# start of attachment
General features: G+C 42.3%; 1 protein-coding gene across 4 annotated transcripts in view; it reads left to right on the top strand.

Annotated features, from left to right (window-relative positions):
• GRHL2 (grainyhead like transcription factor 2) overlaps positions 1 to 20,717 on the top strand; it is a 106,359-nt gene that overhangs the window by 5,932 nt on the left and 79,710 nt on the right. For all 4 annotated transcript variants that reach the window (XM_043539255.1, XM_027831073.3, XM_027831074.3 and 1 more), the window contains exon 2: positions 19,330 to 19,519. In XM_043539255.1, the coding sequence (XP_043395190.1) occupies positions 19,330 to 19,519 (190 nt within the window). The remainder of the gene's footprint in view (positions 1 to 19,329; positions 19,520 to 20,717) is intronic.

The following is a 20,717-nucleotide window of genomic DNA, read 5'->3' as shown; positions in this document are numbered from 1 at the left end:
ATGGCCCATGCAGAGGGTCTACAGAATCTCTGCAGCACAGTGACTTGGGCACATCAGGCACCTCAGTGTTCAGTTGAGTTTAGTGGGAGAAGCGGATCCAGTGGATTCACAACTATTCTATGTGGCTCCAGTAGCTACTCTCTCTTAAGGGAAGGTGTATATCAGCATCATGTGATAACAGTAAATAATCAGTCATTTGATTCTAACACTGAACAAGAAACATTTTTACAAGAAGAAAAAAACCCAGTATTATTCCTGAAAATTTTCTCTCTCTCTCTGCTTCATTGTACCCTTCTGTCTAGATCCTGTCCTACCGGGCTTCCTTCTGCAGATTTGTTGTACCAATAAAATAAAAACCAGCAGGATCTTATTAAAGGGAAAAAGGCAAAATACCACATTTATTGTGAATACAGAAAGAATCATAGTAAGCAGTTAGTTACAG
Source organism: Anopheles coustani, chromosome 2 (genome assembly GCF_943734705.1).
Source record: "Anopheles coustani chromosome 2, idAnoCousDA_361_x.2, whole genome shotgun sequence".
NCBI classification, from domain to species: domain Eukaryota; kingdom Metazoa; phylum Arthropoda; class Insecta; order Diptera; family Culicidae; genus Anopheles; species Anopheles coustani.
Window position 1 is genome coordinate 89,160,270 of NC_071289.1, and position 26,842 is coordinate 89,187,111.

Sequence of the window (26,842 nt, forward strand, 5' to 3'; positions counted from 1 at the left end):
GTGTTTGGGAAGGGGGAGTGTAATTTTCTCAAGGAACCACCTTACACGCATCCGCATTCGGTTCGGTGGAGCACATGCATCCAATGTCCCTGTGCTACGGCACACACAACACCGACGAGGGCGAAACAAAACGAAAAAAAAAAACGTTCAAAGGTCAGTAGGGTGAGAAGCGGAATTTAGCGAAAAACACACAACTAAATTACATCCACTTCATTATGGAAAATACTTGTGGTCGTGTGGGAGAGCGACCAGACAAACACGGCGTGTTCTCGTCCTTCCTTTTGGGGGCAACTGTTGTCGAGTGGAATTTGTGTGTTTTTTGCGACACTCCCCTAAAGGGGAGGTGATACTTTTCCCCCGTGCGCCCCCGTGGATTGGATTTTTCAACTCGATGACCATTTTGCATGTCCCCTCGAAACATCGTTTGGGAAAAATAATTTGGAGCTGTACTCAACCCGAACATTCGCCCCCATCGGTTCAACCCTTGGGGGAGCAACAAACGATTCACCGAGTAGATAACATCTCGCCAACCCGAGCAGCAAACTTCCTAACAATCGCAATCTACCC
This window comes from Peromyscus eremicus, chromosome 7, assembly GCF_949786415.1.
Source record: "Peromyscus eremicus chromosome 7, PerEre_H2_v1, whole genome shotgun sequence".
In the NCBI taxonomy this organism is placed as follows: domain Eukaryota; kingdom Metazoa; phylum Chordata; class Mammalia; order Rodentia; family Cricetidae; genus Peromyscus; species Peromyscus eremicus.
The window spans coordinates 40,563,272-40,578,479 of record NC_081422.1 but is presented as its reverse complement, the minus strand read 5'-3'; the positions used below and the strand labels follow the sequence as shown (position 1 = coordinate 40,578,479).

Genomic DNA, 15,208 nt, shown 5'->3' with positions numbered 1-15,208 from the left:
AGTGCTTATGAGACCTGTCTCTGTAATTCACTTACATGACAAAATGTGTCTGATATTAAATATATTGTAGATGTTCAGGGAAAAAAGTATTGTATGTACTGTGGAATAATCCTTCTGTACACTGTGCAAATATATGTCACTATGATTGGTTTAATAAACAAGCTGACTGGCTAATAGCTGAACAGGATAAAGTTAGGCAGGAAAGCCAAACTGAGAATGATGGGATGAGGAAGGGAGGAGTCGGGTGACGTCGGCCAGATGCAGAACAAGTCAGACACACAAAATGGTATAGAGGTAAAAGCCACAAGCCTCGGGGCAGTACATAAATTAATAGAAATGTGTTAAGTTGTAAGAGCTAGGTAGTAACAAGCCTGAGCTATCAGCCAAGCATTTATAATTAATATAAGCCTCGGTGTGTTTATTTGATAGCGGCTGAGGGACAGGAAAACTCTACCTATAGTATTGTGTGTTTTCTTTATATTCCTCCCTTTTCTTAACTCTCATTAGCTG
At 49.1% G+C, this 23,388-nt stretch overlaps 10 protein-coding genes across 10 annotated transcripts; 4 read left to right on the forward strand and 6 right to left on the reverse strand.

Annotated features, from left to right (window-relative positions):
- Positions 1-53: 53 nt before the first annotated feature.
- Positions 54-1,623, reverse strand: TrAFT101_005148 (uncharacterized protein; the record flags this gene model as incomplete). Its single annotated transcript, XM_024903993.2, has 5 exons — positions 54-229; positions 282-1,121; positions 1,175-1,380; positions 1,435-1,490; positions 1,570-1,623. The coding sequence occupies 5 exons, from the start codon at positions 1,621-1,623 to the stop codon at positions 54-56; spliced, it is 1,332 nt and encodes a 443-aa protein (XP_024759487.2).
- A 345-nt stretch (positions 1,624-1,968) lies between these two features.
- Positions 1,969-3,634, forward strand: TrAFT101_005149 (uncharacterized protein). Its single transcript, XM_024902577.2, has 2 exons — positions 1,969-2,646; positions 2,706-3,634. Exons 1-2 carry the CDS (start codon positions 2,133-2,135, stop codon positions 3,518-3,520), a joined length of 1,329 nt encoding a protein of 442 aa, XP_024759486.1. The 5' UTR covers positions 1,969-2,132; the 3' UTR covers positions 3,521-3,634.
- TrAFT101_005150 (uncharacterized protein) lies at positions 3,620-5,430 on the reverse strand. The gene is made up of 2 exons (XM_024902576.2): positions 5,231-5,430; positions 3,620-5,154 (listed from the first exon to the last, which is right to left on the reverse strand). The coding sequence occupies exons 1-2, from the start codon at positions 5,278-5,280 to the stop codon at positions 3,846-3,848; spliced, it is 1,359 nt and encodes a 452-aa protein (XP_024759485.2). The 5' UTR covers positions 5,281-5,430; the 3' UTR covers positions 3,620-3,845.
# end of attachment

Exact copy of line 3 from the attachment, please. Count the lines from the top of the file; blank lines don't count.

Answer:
• GRHL2 (grainyhead like transcription factor 2) overlaps positions 1 to 20,717 on the top strand; it is a 106,359-nt gene that overhangs the window by 5,932 nt on the left and 79,710 nt on the right. For all 4 annotated transcript variants that reach the window (XM_043539255.1, XM_027831073.3, XM_027831074.3 and 1 more), the window contains exon 2: positions 19,330 to 19,519. In XM_043539255.1, the coding sequence (XP_043395190.1) occupies positions 19,330 to 19,519 (190 nt within the window). The remainder of the gene's footprint in view (positions 1 to 19,329; positions 19,520 to 20,717) is intronic.